Treatment de-escalation for HPV+ oropharyngeal cancer: A systematic review and meta-analysis

Head Neck. 2022 May;44(5):1255-1266. doi: 10.1002/hed.27019. Epub 2022 Mar 3.


Human Papillomavirus (HPV) related oropharyngeal carcinoma (OPC) carries a better prognosis compared with HPV-counterparts, thereby pushing the adoption of de-intensification treatment approaches as new strategies to preserve superior oncologic outcomes while minimizing toxicity. We evaluated the effect of treatment de-intensification in terms of overall survival (OS), progression-free survival (PFS), locoregional and distant control (LRC and DM) by selecting prospective or retrospective studies, providing outcome data with reduced intensification versus standard curative treatment in HPV+ OPC patients, with a systematic analysis till September 2020. The primary outcome of interest was OS. Secondary endpoints were PFS, LRC, and DM expressed as HR. A total of 55 studies (from 1393 screened references) were employed for quantitative synthesis for 38 929 patients. Among n = 48 studies with data available, de-intensified treatments reduced OS in HPV+ OPCs (HR = 1.33, 95% CI 1.17-1.52; p < 0.01). In de-escalated treatments, PFS was also decreased (HR = 2.11, 95% CI 1.65-2.69; p < 0.01). Compared with standard treatments, reduced intensity approaches were associated with reduced locoregional and distant disease control (HR = 2.51, 95% CI 1.75-3.59; p < 0.01; and HR = 1.9, 95% CI 1.25-2.9; p < 0.01). Chemoradiation improved survival in a definitive curative setting compared with radiotherapy alone (HR = 1.42, 95% CI 1.16-1.75; p < 0.01). When adjuvant treatments were compared, standard and de-escalation strategies provided similar OS. In conclusion, in patients with HPV+ OPC, de-escalation treatments should not be widely and agnostically adopted in clinical practice, as therein lies a concrete risk of offering a sub-optimal treatment to patients.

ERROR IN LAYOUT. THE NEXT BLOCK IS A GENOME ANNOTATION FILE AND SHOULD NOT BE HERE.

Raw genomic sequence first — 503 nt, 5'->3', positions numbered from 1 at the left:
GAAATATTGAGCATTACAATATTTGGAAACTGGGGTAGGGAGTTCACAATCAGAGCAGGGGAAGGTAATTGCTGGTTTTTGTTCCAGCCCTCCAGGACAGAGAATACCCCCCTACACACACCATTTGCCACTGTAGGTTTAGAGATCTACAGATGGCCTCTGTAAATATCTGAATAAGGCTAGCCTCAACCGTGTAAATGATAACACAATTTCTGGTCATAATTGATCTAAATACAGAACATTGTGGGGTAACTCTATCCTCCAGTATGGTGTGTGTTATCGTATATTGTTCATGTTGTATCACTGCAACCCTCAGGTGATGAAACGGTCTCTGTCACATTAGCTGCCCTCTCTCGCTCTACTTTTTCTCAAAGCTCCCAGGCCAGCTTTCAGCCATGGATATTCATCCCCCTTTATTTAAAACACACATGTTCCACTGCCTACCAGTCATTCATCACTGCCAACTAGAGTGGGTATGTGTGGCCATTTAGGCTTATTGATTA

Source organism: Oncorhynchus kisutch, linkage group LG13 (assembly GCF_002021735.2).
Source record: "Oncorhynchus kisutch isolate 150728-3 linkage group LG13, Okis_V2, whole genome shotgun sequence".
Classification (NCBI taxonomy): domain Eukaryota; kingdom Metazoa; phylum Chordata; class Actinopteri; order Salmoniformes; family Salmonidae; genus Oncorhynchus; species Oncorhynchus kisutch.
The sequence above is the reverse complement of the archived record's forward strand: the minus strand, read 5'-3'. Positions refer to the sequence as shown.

Keywords: HPV; de-intensification; meta-analysis; oropharyngeal carcinoma; treatment.

Publication types

  • Meta-Analysis
  • Review
  • Systematic Review

MeSH terms

  • Alphapapillomavirus*
  • Humans
  • Oropharyngeal Neoplasms* / pathology
  • Papillomaviridae
  • Papillomavirus Infections* / complications
  • Papillomavirus Infections* / therapy
  • Prospective Studies
  • Retrospective Studies